I know this will shock everyone, but yet another study, this one published by American and Canadian researchers on Monday, is showing that watching a lot of TV isn’t good for children. This study focused on 2 year olds. Those who watched a lot of TV had lower math scores in school by age 10 and were more likely to be bullied. They also weighed more and ate more snacks and soft drinks.
“The results support previous suggestions that early childhood television exposure undermines attention,” wrote Linda Pagani of the University of Montrealand colleagues at Bowling Green University in Kentucky and the University of Michigan.
It’s also possible, according to the study, that children who spend more time watching TV and less time playing with other kids are losing valuable opportunities to develop social skills, which may lead to social awkwardness later.
The study started with more than 2,000 children, who were also part of a larger study. Parents reported how much TV their kids watched at age 2.5 and then again at age 4.5. They then checked in with the children’s teachers and doctors when the kids were 10.
The study found that for every additional weekly hour of television at 29 months the kids showed a 7 percent drop in classroom attention and 6 percent drop in math skills. That extra hour of television a week as a toddler also meant the child was 10 percent more likely to be bullied, exercised 13 percent less, weighed 5 percent more and ate 10 percent more snacks.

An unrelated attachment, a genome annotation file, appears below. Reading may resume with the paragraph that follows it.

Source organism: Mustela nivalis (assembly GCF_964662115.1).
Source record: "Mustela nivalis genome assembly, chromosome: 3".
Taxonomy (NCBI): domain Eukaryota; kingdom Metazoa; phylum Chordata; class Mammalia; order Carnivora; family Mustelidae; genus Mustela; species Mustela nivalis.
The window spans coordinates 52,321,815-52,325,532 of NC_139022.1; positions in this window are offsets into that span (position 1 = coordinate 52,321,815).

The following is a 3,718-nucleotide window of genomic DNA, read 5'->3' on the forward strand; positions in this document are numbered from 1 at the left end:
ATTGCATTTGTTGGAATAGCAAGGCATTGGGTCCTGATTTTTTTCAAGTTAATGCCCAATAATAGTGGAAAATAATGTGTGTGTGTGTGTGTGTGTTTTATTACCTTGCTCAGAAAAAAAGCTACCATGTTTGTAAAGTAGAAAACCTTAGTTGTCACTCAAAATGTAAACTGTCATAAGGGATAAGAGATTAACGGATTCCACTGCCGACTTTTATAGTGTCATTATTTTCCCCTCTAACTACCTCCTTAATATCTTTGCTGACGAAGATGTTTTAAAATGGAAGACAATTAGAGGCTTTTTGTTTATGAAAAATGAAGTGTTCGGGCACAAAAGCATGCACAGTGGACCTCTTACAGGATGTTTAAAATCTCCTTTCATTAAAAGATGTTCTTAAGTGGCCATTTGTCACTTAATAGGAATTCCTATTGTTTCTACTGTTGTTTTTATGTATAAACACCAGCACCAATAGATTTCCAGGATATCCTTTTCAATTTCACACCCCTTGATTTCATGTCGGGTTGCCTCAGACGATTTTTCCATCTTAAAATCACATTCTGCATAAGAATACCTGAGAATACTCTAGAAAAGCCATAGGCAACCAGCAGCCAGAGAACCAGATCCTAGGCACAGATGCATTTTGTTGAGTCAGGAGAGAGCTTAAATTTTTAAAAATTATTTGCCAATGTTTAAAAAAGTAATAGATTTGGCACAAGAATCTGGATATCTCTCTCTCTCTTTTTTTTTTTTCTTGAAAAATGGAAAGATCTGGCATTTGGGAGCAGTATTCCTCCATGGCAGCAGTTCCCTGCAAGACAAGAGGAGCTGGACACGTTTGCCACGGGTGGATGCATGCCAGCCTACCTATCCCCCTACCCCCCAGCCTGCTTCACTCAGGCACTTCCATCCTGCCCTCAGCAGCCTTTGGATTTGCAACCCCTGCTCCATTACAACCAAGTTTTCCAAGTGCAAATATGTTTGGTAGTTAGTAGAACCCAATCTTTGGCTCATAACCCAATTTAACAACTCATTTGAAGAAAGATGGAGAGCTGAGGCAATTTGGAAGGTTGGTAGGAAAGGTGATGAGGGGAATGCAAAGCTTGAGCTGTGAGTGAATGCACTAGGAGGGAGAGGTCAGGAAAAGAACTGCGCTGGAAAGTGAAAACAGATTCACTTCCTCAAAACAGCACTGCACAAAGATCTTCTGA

Every additional weekly hour of television at 29 months corresponded to a 7 percent drop in classroom attention and a 6 percent drop in math skills, the researchers found.
Pediatricians have long recommended no more than two hours per day of media screen exposure for kids over the age of two (and none, under that) but parents don’t seem to often follow these guidelines.
“Despite clear, age-specific recommendations from the American Academy of Pediatrics that discourage any screen media exposure during infancy and less than two hours per day beyond 2 years of age, parents show poor factual knowledge and awareness of such existing guidelines,” the researchers wrote.
Whether or not this study has managed to factor in other issues that may go along with excessive TV watching as a toddler – like absentee parenting, lack of adequate child care and fast food heavy diets – is unclear.